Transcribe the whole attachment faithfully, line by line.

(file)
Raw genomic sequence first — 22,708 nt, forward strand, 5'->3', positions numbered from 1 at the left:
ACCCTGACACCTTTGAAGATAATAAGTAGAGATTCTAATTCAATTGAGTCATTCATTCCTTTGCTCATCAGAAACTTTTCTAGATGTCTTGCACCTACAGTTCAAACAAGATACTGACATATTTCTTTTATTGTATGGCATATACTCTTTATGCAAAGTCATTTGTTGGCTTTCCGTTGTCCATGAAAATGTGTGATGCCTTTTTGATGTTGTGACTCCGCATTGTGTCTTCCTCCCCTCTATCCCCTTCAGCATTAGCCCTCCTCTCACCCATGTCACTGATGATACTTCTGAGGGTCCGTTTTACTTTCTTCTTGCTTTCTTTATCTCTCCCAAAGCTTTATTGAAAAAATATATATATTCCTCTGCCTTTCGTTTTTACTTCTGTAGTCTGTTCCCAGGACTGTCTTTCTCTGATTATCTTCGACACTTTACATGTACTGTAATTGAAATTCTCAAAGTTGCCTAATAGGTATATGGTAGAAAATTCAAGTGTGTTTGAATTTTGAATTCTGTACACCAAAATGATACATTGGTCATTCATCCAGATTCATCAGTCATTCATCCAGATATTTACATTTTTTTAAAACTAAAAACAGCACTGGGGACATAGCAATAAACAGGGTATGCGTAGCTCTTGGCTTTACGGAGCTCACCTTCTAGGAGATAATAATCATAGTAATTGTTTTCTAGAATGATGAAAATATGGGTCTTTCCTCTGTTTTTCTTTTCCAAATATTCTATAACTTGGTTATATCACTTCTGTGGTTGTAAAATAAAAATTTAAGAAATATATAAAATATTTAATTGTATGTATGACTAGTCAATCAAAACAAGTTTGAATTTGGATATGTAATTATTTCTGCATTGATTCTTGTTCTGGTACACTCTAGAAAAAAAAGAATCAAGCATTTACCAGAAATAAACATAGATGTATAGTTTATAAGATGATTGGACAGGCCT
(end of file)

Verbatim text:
Raw genomic sequence first — 22,708 nt, forward strand, 5'->3', positions numbered from 1 at the left:
ACCCTGACACCTTTGAAGATAATAAGTAGAGATTCTAATTCAATTGAGTCATTCATTCCTTTGCTCATCAGAAACTTTTCTAGATGTCTTGCACCTACAGTTCAAACAAGATACTGACATATTTCTTTTATTGTATGGCATATACTCTTTATGCAAAGTCATTTGTTGGCTTTCCGTTGTCCATGAAAATGTGTGATGCCTTTTTGATGTTGTGACTCCGCATTGTGTCTTCCTCCCCTCTATCCCCTTCAGCATTAGCCCTCCTCTCACCCATGTCACTGATGATACTTCTGAGGGTCCGTTTTACTTTCTTCTTGCTTTCTTTATCTCTCCCAAAGCTTTATTGAAAAAATATATATATTCCTCTGCCTTTCGTTTTTACTTCTGTAGTCTGTTCCCAGGACTGTCTTTCTCTGATTATCTTCGACACTTTACATGTACTGTAATTGAAATTCTCAAAGTTGCCTAATAGGTATATGGTAGAAAATTCAAGTGTGTTTGAATTTTGAATTCTGTACACCAAAATGATACATTGGTCATTCATCCAGATTCATCAGTCATTCATCCAGATATTTACATTTTTTTAAAACTAAAAACAGCACTGGGGACATAGCAATAAACAGGGTATGCGTAGCTCTTGGCTTTACGGAGCTCACCTTCTAGGAGATAATAATCATAGTAATTGTTTTCTAGAATGATGAAAATATGGGTCTTTCCTCTGTTTTTCTTTTCCAAATATTCTATAACTTGGTTATATCACTTCTGTGGTTGTAAAATAAAAATTTAAGAAATATATAAAATATTTAATTGTATGTATGACTAGTCAATCAAAACAAGTTTGAATTTGGATATGTAATTATTTCTGCATTGATTCTTGTTCTGGTACACTCTAGAAAAAAAAGAATCAAGCATTTACCAGAAATAAACATAGATGTATAGTTTATAAGATGATTGGACAGGCCT